From Someday illustrated by Arnold Lobel

From River Winding illustrated by Kazue Mizumura

From When the Wind Stops illustrated by Howard Knotts

World’s Work also published the I Can Read series which included the wonderful Little Bear books of Else Holmelund Minarik with Maurice Sendak illustrations and Arnold Lobel’s equally wonderful Frog and Toad. The series also included a lot of very good narrative non-fiction for early readers, of a style and quality not then being produced by British writers. I’m happy to admit they influenced the style of my own books, Elephants and Dinosaurs. (both OUP).

For slightly older readers they published equally good narrative non-fiction, notably books by Herbert S Zim who ‘was one of the first writers to recognise that many children enjoy reading narrative nonfiction as much as and sometimes more than fiction.’ (Children’s Books and Their Creators, Anna Silvey ed). I’m especially fond of Blood with its fine red cover.

There were books by Peter Spier, too, most of these in full colour and some of them noisy (eg Gobble, Growl, Grunt). Spier did illustrated songs, too, like The Fox, which is just as bloodthirsty and bad for the victim as Alan Garner's fox story.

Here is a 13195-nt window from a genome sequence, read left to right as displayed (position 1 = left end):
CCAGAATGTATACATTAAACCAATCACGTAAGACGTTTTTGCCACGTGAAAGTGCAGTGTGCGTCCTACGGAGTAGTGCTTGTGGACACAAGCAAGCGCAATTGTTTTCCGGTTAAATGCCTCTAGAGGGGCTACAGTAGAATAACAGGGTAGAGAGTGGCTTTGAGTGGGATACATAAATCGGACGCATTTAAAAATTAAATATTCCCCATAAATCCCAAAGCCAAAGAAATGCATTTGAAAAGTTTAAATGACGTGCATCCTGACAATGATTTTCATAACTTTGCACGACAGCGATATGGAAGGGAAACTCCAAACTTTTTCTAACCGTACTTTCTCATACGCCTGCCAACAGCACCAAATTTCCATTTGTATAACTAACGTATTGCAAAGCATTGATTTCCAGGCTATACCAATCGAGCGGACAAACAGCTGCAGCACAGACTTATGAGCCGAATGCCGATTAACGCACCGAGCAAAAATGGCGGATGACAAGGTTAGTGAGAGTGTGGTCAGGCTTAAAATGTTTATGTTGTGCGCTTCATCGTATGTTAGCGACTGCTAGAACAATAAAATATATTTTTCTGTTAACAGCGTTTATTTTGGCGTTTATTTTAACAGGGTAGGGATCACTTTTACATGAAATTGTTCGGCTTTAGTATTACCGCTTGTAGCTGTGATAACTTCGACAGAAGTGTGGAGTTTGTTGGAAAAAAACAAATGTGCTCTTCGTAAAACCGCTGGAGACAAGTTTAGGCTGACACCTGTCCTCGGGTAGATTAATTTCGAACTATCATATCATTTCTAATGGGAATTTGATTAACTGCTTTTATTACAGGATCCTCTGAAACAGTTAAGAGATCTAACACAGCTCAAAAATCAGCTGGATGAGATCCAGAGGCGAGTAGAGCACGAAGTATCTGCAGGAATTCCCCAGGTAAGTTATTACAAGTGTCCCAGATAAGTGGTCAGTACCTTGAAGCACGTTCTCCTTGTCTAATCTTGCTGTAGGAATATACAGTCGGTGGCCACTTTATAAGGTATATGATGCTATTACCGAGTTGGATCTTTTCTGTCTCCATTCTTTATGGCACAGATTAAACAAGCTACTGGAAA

My favourite book from the publisher, (and one of the first World’s Work books I came across) is The Little River by Ann Rand with illustrations by Feodor Rojankovsky.

From The Little River

The World’s Work Ltd was based at the Windmill Press in Kingswood, but the books were generally printed by William Clowes at Beccles in Suffolk, which by a coincidence is where I used to live, and which is another reason why so many of these books turned up in Beccles charity chops. 

The Windmill Press has a very interesting history. The American publisher, F N Doubleday, took over William Heinemann’s publishing company on Heinemann's death in 1920 and he decided to build a press in the salubrious countryside on the southern edge of London. He arranged a picnic on the chosen site. He took with him Rudyard Kipling and T E Lawrence, together with the two architects, Lord Gerald Wellesley and Trenwith Wills. Apparently they sat on a hillside carpeted with bluebells and dined on smoked salmon and champagne while contemplating the plans of a workers paradise.